"Houses of worship have a long history of providing refuge to the vulnerable," says Evan Berry, a professor at American University whose work has focused on religion's relationship to the public sphere. "They are institutions uniquely positioned to stand up to authoritarian governments and act as de facto protectors of rights and justice."

The sudden uptick in Christian and other faith communities offering shelter to immigrants last weekend comes as the latest development in a growing divide among Americans of faith over Trump administration immigration policy. On Friday, Vice President Mike Pence—a self-professed devout Christian—came under fire after visiting an overcrowded immigrant detention center. Pence continued to support the administration's immigration policies in his comments to the press following his visit, laying blame on the lack of resources for the detainees on Democratic opponents who have refused to allocate more money to Trump administration immigration and border security policies. A flurry of posts on social media denounced Pence as a "fake Christian" following his comments, sparking debate among Christian Americans over the possible liturgical precedent for his and widespread white Evangelical Christian support for the administration's treatment of immigrants.

If there is a deeply felt divide between Christians and other religious communities over Trump immigration policy, that's in large because of the diversity of American Christians, experts say. "You can have two churches on a street reading from the same bible, drawing people from the same community, but the dynamics and beliefs will influence whether a church is insular or a sanctuary congregation," says Sandra Barnes, professor of human and organizational development at Vanderbilt University, who specializes in the role of religion and congregations as change agents in society. "These are things that are driving these divisions that we are seeing and reading about so much more today than ever before."

It remains difficult for some to understand how Trump-supporting Christians understand biblical passages that teach believers to love their neighbors while immigrants continue to die and face a number of alleged human rights violations in U.S. government custody.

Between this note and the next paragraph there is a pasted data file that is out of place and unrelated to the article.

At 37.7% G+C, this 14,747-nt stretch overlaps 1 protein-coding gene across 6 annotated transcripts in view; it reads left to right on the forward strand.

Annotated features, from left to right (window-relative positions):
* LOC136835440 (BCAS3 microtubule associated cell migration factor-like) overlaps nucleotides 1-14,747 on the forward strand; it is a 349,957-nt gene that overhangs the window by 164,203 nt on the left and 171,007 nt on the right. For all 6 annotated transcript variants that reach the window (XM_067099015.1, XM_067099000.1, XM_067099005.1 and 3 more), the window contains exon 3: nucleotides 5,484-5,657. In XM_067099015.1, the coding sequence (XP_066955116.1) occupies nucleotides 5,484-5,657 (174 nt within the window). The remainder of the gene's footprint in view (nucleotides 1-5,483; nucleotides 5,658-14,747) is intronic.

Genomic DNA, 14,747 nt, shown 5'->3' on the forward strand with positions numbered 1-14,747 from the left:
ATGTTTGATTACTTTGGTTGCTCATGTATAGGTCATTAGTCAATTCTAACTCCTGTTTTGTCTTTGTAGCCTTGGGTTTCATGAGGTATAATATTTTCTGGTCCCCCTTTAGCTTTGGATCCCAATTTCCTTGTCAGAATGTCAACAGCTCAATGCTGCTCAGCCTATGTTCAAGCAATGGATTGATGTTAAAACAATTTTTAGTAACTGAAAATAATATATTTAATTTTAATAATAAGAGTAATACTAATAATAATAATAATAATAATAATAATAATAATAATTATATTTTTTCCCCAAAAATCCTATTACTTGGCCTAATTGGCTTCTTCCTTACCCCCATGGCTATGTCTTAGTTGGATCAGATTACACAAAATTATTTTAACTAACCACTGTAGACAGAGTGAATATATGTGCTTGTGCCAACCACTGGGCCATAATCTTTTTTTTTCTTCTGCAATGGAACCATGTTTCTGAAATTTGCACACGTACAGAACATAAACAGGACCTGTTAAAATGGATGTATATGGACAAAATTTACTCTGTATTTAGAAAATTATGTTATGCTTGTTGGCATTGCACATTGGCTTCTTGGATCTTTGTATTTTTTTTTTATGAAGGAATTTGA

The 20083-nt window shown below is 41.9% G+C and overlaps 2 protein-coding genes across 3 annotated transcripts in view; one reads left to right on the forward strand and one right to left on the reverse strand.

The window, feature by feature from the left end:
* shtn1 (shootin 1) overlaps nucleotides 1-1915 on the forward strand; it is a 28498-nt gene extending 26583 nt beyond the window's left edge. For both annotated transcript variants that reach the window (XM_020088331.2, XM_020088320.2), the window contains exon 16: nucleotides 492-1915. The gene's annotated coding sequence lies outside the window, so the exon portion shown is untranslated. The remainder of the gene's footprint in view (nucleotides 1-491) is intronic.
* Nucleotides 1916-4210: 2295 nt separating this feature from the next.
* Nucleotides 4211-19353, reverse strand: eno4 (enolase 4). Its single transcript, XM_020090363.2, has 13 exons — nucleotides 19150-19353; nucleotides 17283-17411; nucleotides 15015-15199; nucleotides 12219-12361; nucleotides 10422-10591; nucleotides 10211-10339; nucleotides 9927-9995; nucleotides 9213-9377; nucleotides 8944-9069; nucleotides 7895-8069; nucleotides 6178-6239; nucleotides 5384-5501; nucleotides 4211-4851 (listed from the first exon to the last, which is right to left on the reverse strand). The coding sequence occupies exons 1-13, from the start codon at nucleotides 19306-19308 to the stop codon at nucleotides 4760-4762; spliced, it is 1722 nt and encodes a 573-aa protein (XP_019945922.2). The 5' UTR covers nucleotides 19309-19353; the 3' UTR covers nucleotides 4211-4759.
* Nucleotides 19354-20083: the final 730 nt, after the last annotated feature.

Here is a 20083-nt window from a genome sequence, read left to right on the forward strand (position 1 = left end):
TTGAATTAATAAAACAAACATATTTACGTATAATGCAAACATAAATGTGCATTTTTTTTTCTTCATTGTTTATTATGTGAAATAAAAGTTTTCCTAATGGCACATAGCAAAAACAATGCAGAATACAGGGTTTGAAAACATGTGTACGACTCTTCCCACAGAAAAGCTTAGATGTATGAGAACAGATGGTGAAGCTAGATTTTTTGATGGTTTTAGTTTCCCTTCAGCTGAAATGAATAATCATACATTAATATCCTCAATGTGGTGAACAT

Berry notes that some right-wing faith leaders justify their support scripturally, citing Romans 13, which requires that people "be subject to the governing authorities." Barnes notes, however, that the chapter ends with a message of acceptance. "In that same chapter, later on, it says, the overarching law is to love other people," she adds. "If you read further, you'll be challenged to think about what we're doing in immigration. The rest of that chapter is how we should treat other people."

"There is not a strong theological or scriptural basis that could be used to support the administration's policies," Berry says. "The religious actors that support the Trump agenda are vocal, but they do not seem to be using religious or theological language in their public remarks. White Evangelicals, like [American Southern Baptist Pastor] Robert Jeffress, regularly point to Romans 13 as a validation of political power, but their reliance on this single passage is increasingly hollow, and appears to be part of theology in which the current president has a blank check to pursue his authority, a check which was not given to the previous president."

Soerens also notes that polling shows white Evangelicals are the most likely to support Trump administration policies, but even among those Trump supporters, there is a degree of nuance that is lost in attempts to understand their views. Soerens' own World Relief was vocal in opposing the Trump administration's travel ban targeting people from Muslim-majority nations, for instance.

"I think there are people within every religious community who are very troubled by the administration's immigration policies and also people in every community who are supportive," Soerens says, "but the ratios certainly vary from one group to another."